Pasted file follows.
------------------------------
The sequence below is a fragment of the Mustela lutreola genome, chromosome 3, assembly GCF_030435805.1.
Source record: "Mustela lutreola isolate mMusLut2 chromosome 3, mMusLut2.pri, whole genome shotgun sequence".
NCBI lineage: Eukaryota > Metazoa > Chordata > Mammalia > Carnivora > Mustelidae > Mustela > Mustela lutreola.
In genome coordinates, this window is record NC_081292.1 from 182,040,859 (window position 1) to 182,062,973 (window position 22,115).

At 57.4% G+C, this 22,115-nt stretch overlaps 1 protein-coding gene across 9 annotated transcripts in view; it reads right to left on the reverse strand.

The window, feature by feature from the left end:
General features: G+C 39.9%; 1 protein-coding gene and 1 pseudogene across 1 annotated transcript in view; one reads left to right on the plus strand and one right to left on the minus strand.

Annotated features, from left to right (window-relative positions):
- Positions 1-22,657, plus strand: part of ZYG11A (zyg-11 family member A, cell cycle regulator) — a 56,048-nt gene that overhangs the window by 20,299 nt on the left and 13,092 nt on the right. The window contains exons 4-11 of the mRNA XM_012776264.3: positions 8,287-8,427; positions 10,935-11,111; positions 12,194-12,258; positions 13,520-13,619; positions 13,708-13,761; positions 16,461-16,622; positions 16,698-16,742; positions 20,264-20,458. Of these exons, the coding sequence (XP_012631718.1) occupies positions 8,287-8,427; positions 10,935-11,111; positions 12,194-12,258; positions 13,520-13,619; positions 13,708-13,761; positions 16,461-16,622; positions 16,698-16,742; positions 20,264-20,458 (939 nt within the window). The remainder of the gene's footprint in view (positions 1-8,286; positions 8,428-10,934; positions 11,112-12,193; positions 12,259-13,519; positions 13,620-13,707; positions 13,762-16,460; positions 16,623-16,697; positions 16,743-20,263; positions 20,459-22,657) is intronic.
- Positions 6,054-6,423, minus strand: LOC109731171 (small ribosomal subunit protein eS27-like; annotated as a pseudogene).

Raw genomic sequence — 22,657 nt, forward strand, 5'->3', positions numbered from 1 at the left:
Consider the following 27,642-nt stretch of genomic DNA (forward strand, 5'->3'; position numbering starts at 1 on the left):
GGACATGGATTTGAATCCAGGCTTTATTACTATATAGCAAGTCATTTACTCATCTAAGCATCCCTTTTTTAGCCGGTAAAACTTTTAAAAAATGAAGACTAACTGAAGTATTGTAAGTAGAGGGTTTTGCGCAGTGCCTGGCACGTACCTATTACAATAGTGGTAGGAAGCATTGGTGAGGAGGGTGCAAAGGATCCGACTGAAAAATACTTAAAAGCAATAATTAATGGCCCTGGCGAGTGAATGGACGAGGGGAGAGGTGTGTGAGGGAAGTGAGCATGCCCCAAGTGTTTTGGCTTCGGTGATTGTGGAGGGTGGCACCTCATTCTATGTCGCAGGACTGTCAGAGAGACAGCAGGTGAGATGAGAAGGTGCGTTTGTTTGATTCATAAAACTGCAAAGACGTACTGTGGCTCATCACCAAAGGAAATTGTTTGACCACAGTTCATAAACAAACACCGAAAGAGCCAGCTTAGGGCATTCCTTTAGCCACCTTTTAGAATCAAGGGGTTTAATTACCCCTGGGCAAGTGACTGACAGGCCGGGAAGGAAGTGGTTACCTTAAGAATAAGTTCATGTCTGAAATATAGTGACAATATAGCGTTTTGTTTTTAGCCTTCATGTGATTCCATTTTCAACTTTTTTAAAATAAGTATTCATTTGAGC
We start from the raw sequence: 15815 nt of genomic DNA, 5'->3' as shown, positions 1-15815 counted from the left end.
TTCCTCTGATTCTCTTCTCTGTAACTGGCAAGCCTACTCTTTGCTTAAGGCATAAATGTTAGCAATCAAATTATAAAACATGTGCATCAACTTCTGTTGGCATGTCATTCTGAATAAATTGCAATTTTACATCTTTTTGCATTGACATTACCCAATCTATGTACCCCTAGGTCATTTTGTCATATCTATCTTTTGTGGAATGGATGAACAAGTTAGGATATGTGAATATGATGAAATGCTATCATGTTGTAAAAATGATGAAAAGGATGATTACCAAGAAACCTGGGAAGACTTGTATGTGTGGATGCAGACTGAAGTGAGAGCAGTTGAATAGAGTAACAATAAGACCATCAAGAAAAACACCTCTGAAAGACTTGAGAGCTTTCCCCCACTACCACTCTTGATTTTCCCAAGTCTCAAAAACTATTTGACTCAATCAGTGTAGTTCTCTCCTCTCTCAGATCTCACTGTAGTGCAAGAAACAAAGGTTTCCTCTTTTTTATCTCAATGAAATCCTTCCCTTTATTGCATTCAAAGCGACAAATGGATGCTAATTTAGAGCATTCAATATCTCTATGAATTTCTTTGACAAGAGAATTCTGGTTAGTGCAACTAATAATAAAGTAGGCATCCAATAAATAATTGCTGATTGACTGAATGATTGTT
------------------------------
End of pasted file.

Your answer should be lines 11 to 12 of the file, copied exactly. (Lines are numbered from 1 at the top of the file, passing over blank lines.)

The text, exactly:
Raw genomic sequence — 22,657 nt, forward strand, 5'->3', positions numbered from 1 at the left:
Consider the following 27,642-nt stretch of genomic DNA (forward strand, 5'->3'; position numbering starts at 1 on the left):